Creating a Climate Roadmap for Chatham County

Chatham County wants to mitigate climate impact, and it turned to NC State students for a roadmap.

During the spring 2019 semester, Environmental Sciences students worked with the Chatham County Climate Change Advisory Committee to develop recommendations for reducing emissions and adverse impacts of climate change.

The course, called Environmental Sciences 400: Analysis of Environmental Issues, is the capstone course for students majoring in environmental sciences. Students work on real-world projects that impact campus or community. As a result, students gain valuable experience for their future environmental careers.

“This was the first real-world project where we led ourselves. We were responsible for the end product,” said student Dymond Generette. “Being the project manager of the group was great experience creating reports, planning meetings, creating our own deadlines, networking and having the opportunity to create [recommendations].”

After a semester of research and analysis, students presented their findings to the county’s climate committee. Recommendations ranged from educational workshops about the cost savings of residential solar projects to installing rain gardens for improved wetland management in the county. Other ideas included citizen science projects that educate about climate mitigation, land management efforts to reduce carbon sequestration loss associated with urbanization and strategies to reduce commute time for residents.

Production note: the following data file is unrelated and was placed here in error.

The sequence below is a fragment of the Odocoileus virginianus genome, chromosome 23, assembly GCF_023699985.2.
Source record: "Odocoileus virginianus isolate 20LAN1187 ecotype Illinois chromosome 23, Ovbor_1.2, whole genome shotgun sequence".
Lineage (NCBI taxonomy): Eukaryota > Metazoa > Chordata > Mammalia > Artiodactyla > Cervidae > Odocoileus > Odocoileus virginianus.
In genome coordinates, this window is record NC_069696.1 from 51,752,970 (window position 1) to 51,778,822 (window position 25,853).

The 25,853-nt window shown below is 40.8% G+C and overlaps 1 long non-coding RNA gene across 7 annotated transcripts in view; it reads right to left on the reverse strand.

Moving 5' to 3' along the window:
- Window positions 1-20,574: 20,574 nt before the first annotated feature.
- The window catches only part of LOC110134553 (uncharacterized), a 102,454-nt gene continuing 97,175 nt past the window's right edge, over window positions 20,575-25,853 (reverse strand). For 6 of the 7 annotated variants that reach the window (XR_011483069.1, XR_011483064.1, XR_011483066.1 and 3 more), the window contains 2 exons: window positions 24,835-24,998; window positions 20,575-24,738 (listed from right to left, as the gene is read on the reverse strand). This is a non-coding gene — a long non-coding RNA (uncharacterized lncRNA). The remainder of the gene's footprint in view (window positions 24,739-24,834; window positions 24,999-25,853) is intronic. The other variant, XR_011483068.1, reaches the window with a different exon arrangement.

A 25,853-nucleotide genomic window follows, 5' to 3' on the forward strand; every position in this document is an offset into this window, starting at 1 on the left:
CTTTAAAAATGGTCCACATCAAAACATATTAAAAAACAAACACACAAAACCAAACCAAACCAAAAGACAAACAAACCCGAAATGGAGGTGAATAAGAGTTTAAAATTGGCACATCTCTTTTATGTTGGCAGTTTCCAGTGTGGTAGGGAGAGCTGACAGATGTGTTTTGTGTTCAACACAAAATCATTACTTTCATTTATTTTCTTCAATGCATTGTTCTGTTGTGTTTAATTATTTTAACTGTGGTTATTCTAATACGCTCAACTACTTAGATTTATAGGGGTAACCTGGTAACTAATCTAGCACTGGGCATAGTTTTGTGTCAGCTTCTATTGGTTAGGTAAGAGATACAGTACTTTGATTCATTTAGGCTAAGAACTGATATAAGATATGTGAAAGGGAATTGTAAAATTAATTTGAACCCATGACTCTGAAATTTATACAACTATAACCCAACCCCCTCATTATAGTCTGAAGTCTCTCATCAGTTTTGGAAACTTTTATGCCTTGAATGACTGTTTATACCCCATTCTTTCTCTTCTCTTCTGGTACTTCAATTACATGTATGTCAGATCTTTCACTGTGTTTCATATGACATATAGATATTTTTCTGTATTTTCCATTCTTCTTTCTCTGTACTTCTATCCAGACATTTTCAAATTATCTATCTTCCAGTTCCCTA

“Most emissions in the county are in transportation due to higher-than-average commute times … of residents [who] leave the county to go to work every day,” said Andrew Henderson, who worked in a group focused on transportation.

Henderson’s group recommended the county consider adding electric vehicle charging stations, boosting rural internet access to enable telecommuting and educating about the benefits of purchasing hybrid or electric vehicles.

“We think it’s great that we have students taking a fresh look at our county and taking an interest [in our work],” said Mike Petruska, chairperson of the county’s climate committee. “We definitely welcome new ideas. A lot of us have been part of this work for many years, so it’s good to get new thinking.”